LifeLabs, a well-known lab test provider, recently told its customers that it was the victim of a cyber-attack that involved unauthorized access to its computer systems. Customer information that’s potentially been compromised includes names, addresses, email addresses, logins, passwords, dates of birth, health card numbers, and lab test results.
LifeLabs says there is information relating to approximately 15 million customers on the computer systems that were potentially accessed in the breach.
The vast majority of affected customers are in B.C. and Ontario, with relatively few customers in other locations.
“In the case of lab test results, our investigations to date of these systems indicate that there are 85,000 impacted customers from 2016 or earlier located in Ontario; we will be working to notify these customers directly. Our investigation to date indicates any instance of health card information was from 2016 or earlier,” Charles Brown, president and CEO, LifeLabs, said in a statement,
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“Personally, I want to say I am sorry that this happened. As we manage through this issue, my team and I remain focused on the best interests of our customers. You entrust us with important health information, and we take that responsibility very seriously.”
LifeLabs says it has taken other actions to secure info, including engaging with world-class cybersecurity experts to isolate and secure the affected systems and determine the scope of the breach, as well as strengthen its systems to deter future incidents.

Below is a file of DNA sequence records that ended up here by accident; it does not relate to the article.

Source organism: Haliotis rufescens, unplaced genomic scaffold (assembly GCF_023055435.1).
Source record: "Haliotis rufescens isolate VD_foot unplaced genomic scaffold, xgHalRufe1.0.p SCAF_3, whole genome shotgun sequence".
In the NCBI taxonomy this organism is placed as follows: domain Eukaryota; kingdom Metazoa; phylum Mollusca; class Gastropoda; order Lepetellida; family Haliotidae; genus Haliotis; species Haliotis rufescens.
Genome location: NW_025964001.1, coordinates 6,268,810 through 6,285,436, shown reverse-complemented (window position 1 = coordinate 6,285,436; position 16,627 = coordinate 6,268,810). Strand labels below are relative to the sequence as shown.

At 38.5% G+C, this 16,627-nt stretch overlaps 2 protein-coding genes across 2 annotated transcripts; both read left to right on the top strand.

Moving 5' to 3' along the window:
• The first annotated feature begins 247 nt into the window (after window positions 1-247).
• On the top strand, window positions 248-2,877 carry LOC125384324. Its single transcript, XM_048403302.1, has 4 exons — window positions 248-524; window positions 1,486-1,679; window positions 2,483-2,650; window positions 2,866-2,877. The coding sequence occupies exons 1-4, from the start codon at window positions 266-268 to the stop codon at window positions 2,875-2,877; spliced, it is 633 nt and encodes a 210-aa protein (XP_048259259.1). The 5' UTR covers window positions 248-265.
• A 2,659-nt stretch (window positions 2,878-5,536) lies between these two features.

It also says it retrieved the data by making a payment.
“We did this in collaboration with experts familiar with cyber-attacks and negotiations with cybercriminals,” Brown said in a statement.
LifeLabs also says it’s engaging with law enforcement and offering cybersecurity protection services to its customers, such as identity theft and fraud protection insurance.
“I want to emphasize that at this time, our cybersecurity firms have advised that the risk to our customers in connection with this cyber-attack is low and that they have not seen any public disclosure of customer data as part of their investigations, including monitoring of the dark web and other online locations,” says Brown.
“We have fixed the system issues related to the criminal activity and worked around the clock to put in place additional safeguards to protect your information.”
LifeLabs says any customer who is concerned about this incident can receive one free year of protection that includes dark web monitoring and identity theft insurance.
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